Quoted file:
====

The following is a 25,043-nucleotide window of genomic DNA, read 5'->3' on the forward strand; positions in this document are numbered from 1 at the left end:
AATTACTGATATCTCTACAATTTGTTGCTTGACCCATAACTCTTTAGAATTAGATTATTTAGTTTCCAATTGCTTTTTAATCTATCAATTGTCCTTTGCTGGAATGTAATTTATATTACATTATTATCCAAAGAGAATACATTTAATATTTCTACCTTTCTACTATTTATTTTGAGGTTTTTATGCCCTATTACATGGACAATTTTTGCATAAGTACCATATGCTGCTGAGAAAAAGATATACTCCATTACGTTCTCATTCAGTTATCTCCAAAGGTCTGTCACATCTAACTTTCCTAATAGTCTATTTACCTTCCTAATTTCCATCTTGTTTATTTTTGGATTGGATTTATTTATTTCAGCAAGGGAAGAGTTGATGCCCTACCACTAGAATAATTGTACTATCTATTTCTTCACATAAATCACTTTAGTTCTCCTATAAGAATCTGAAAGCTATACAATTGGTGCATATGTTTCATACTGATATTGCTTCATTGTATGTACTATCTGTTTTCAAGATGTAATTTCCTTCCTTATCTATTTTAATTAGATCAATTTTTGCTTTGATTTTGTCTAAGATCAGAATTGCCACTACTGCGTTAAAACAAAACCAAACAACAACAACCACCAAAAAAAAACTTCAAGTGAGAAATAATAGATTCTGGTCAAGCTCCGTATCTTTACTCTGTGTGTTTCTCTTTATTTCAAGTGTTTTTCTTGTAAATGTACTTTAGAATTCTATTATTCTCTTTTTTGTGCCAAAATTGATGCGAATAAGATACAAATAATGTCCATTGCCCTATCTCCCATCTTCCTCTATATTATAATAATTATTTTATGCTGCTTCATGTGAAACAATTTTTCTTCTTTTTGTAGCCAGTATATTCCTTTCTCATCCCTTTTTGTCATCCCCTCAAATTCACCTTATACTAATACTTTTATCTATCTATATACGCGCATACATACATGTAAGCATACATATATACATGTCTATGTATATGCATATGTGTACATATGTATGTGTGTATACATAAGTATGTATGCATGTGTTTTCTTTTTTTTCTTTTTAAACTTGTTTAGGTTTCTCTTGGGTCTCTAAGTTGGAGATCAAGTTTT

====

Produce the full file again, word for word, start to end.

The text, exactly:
The following is a 25,043-nucleotide window of genomic DNA, read 5'->3' on the forward strand; positions in this document are numbered from 1 at the left end:
AATTACTGATATCTCTACAATTTGTTGCTTGACCCATAACTCTTTAGAATTAGATTATTTAGTTTCCAATTGCTTTTTAATCTATCAATTGTCCTTTGCTGGAATGTAATTTATATTACATTATTATCCAAAGAGAATACATTTAATATTTCTACCTTTCTACTATTTATTTTGAGGTTTTTATGCCCTATTACATGGACAATTTTTGCATAAGTACCATATGCTGCTGAGAAAAAGATATACTCCATTACGTTCTCATTCAGTTATCTCCAAAGGTCTGTCACATCTAACTTTCCTAATAGTCTATTTACCTTCCTAATTTCCATCTTGTTTATTTTTGGATTGGATTTATTTATTTCAGCAAGGGAAGAGTTGATGCCCTACCACTAGAATAATTGTACTATCTATTTCTTCACATAAATCACTTTAGTTCTCCTATAAGAATCTGAAAGCTATACAATTGGTGCATATGTTTCATACTGATATTGCTTCATTGTATGTACTATCTGTTTTCAAGATGTAATTTCCTTCCTTATCTATTTTAATTAGATCAATTTTTGCTTTGATTTTGTCTAAGATCAGAATTGCCACTACTGCGTTAAAACAAAACCAAACAACAACAACCACCAAAAAAAAACTTCAAGTGAGAAATAATAGATTCTGGTCAAGCTCCGTATCTTTACTCTGTGTGTTTCTCTTTATTTCAAGTGTTTTTCTTGTAAATGTACTTTAGAATTCTATTATTCTCTTTTTTGTGCCAAAATTGATGCGAATAAGATACAAATAATGTCCATTGCCCTATCTCCCATCTTCCTCTATATTATAATAATTATTTTATGCTGCTTCATGTGAAACAATTTTTCTTCTTTTTGTAGCCAGTATATTCCTTTCTCATCCCTTTTTGTCATCCCCTCAAATTCACCTTATACTAATACTTTTATCTATCTATATACGCGCATACATACATGTAAGCATACATATATACATGTCTATGTATATGCATATGTGTACATATGTATGTGTGTATACATAAGTATGTATGCATGTGTTTTCTTTTTTTTCTTTTTAAACTTGTTTAGGTTTCTCTTGGGTCTCTAAGTTGGAGATCAAGTTTT